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Schubert Calculus V: Generalizations


Up until now, all the Schubert calculus I’ve posted about has been on the Grassmannian G(k,n). But that isn’t where the story ends. The theory continues to be in development in at least two ways:

  • the space of interest might be the flag variety, or more general G/P, for G a linear algebraic group and P a parabolic or Borel subgroup;
  • the ring structure (cohomology theory) might vary: equivariant cohomology, quantum cohomology, K-theory.

So I’ll end this series of posts with a few words on these generalizations: what works, and what — so far — remains mysterious.

Flags and G/B or G/P

The geometric story carries over to the variety \mathcal{F}\ell(n) of complete flags in \mathbb{C}^n in its entirety. The space has a stratification into Schubert cells, each isomorphic to an affine space. The Schubert varieties describe, again, the dimensions of the intersections of the given flag with a fixed auxiliary flag. And, again, all the computations work cleanly in coordinates (using a “forward” or “backwards” flag). Instead of being indexed by partitions, the cells \Omega_\pi of \mathcal{F}\ell(n) are indexed by permutations \pi \in S_n.

So, by the theorem on affine stratifications, the cohomology and K-theory of the flag manifold have additive bases coming from the Schubert varieties, and so can be described using some sort of “ring structure on permutations”, with positive structure constants corresponding to certain triple products,

c_{\pi \sigma}^\tau = \#\{ \Omega_\pi \cap \Omega_\sigma \cap \Omega_{\tau^c} \}.

Unfortunately, the combinatorial story is not nearly as nice. There is a polynomial model similar to that of \Lambda, using “Schubert polynomials” to multiply these classes. But it is not a positive rule: it computes the coefficient as an alternating sum. Thus it is not a priori clear that the coefficients are positive. Another way of putting it is that it isn’t a “combinatorial” rule: it does not express c_{\pi \sigma}^\tau as the cardinality of some set (of suitably-defined combinatorial objects).

Certain partial combinatorial rules are known: analogs of the Pieri rule, for example; and for multiplying a flag Schubert class by (the pullback of) a Grassmannian Schubert class. This story is clearly unfinished.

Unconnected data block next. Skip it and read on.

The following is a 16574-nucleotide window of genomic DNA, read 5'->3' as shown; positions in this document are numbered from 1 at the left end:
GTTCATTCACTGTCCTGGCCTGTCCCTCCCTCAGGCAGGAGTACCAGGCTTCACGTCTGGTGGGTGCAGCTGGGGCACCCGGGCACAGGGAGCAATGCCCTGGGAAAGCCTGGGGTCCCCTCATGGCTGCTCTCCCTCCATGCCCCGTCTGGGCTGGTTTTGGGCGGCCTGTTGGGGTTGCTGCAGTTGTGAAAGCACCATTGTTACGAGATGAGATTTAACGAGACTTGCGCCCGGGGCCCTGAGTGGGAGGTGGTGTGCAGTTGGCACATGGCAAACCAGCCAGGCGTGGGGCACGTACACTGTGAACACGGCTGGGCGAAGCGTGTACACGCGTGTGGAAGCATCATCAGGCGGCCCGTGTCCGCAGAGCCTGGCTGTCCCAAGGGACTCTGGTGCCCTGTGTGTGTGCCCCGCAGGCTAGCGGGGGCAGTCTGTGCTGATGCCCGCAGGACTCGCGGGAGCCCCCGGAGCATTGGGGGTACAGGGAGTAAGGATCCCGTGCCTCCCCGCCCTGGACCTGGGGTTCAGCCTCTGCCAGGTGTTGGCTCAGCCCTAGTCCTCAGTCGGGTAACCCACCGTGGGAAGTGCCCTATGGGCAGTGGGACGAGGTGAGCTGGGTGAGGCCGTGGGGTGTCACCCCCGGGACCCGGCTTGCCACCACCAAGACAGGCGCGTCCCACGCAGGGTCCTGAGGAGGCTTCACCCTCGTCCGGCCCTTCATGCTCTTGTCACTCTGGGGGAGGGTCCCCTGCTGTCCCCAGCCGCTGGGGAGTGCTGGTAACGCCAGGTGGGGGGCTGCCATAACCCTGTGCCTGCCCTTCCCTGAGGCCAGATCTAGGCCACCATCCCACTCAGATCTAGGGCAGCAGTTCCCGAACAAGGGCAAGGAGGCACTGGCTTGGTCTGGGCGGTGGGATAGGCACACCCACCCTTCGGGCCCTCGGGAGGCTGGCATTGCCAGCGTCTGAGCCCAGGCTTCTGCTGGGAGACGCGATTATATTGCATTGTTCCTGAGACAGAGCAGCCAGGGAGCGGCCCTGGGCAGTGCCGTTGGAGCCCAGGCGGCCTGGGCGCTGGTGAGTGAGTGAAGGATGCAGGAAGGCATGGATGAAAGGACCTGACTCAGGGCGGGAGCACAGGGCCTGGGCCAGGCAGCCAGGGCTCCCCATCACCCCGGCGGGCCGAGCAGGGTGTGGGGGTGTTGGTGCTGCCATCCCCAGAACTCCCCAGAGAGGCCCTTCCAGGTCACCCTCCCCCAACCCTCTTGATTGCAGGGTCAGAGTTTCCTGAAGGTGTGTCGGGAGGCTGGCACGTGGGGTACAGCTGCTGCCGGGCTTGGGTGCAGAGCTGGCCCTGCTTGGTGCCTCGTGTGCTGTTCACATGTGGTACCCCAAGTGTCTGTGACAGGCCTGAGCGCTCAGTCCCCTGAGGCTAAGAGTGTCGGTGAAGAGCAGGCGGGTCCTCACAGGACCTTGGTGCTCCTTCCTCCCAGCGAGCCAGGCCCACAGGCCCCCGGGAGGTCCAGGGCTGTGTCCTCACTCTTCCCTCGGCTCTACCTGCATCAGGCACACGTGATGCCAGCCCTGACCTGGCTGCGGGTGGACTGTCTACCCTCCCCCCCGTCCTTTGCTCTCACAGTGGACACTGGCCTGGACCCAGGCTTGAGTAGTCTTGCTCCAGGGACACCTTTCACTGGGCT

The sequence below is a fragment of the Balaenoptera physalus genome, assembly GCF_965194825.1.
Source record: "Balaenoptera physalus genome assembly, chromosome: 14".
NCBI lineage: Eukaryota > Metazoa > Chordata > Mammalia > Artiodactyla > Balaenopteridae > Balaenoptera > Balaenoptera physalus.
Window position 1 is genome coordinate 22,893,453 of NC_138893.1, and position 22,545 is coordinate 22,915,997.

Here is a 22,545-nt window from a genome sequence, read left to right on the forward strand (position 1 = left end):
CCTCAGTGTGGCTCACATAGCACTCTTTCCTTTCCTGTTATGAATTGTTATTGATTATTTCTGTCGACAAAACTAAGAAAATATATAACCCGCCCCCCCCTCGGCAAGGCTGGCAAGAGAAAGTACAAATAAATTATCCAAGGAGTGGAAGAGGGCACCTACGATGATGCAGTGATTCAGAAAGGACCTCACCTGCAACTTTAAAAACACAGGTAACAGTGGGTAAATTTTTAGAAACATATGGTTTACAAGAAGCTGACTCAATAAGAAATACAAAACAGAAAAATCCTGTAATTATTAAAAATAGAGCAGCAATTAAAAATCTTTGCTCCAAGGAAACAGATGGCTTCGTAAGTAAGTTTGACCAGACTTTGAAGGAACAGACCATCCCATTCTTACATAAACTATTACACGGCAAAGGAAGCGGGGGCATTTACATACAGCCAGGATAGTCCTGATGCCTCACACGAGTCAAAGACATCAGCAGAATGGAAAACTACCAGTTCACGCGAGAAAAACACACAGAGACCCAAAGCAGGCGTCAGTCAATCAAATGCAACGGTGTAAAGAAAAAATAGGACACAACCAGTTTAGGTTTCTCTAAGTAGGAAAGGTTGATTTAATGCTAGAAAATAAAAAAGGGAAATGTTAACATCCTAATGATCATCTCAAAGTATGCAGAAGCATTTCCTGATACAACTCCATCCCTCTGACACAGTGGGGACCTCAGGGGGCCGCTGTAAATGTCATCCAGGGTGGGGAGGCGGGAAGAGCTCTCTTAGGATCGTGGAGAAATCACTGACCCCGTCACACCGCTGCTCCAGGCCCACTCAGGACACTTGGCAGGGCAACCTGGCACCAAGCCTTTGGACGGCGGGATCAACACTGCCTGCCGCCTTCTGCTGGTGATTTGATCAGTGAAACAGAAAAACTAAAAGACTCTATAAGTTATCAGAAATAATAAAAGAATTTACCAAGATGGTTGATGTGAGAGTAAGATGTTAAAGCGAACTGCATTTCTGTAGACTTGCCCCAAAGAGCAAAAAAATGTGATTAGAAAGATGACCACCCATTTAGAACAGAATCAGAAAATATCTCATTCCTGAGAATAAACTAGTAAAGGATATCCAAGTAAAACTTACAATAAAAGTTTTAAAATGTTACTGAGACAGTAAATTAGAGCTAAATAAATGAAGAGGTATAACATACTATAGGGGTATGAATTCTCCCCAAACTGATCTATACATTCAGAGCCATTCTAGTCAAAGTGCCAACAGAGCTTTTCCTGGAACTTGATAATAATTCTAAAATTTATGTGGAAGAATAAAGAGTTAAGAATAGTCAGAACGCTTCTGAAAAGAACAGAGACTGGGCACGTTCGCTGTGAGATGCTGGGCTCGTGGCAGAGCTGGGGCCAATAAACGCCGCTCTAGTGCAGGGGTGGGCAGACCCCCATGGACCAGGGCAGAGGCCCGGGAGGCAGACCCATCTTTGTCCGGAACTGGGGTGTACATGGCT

In the general case of G/P, the geometric story still works cleanly, with an affine stratification by Schubert cells indexed by the Weyl group. The structure constants are still known to be positive — in fact, even in K-theory, the structure constants are known to alternate ‘correctly’ with the codimension. This phenomenon seems to be called “positivity” (reference: M. Brion, Positivity in the Grothendieck group of complex flag varieties.) However, as far as I know there are very few general combinatorial rules out there. I believe there are some conjectural rules involving root systems, but I think these still only cover special cases.

Other cohomology theories

First, for K-theory, some of the story is understood. In particular, there are combinatorial rules for K-theoretic Schubert calculus on Grassmannians.

One such rule (due to Thomas and Yong ’06) involves “K-theoretic growth diagrams”, which are similar in spirit to Fomin’s growth diagrams. They use “increasing tableaux” rather than standard tableaux, and have a “diagonal strip switching rule” rather than the diagonal box switching rule used in cohomology.

This rule, like many others, was proved in two conceptual steps:

  1. They showed that the rule is associative, using structural properties of their switching procedure — one of which, the uniqueness of rectifications, was not only a challenge to prove, but turned out only to be true for a certain class of tableaux!
  2. They showed that their rule agrees with the known (K-theoretic) Pieri rule, by direct computation. This was a bit easier to do because multiplying by a single-row partition is fundamentally a simpler thing to do (both in geometry and in combinatorics).

This two-step procedure is in pretty common use in Schubert calculus. It’s nice, since it never requires us to actually compute arbitrary products, just the Pieri rule. Associativity takes care of the rest for us.

Beyond K-theory — I don’t know much about these myself — torus-equivariant cohomology was used by Knutson and Tao to establish the puzzle rule, and I have seen other research on equivariant Schubert calculus on varieties other than the Grassmannian. Equivariant cohomology makes use of the action of the torus (\mathbb{C}^*)^n \subset GL_n on the planes and flags of our vector space. Somehow it reduces cohomological computations, which a priori involve integrals over the whole space, to finite computations taking place at the fixed points of the torus action. (In G(k,n) there are {n \choose k} such points; in the flag variety there are n! such points.)

Quantum cohomology I know even less about. But there is such a thing as “quantum Schubert calculus”, and I think it somehow involves a polynomial parameter q, such that setting q=1 recovers ordinary cohomology, while setting q=0 or other values “deforms” the theory in interesting ways. But I’m way out of my depth on this one.


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